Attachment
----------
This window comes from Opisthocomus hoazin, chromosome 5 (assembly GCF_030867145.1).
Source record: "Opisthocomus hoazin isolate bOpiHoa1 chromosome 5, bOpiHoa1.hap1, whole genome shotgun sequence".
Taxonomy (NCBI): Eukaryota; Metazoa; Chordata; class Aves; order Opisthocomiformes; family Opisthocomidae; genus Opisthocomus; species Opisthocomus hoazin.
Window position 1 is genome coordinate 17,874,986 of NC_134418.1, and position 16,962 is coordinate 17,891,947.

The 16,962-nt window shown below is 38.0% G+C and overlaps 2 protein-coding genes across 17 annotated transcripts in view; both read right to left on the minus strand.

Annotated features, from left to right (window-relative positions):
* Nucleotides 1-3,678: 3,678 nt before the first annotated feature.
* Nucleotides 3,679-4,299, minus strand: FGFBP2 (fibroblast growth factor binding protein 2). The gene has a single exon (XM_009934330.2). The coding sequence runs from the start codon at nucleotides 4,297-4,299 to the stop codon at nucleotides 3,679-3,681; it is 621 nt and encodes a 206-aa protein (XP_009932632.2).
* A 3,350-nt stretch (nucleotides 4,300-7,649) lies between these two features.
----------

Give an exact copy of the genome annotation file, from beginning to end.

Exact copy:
This window comes from Opisthocomus hoazin, chromosome 5 (assembly GCF_030867145.1).
Source record: "Opisthocomus hoazin isolate bOpiHoa1 chromosome 5, bOpiHoa1.hap1, whole genome shotgun sequence".
Taxonomy (NCBI): Eukaryota; Metazoa; Chordata; class Aves; order Opisthocomiformes; family Opisthocomidae; genus Opisthocomus; species Opisthocomus hoazin.
Window position 1 is genome coordinate 17,874,986 of NC_134418.1, and position 16,962 is coordinate 17,891,947.

The 16,962-nt window shown below is 38.0% G+C and overlaps 2 protein-coding genes across 17 annotated transcripts in view; both read right to left on the minus strand.

Annotated features, from left to right (window-relative positions):
* Nucleotides 1-3,678: 3,678 nt before the first annotated feature.
* Nucleotides 3,679-4,299, minus strand: FGFBP2 (fibroblast growth factor binding protein 2). The gene has a single exon (XM_009934330.2). The coding sequence runs from the start codon at nucleotides 4,297-4,299 to the stop codon at nucleotides 3,679-3,681; it is 621 nt and encodes a 206-aa protein (XP_009932632.2).
* A 3,350-nt stretch (nucleotides 4,300-7,649) lies between these two features.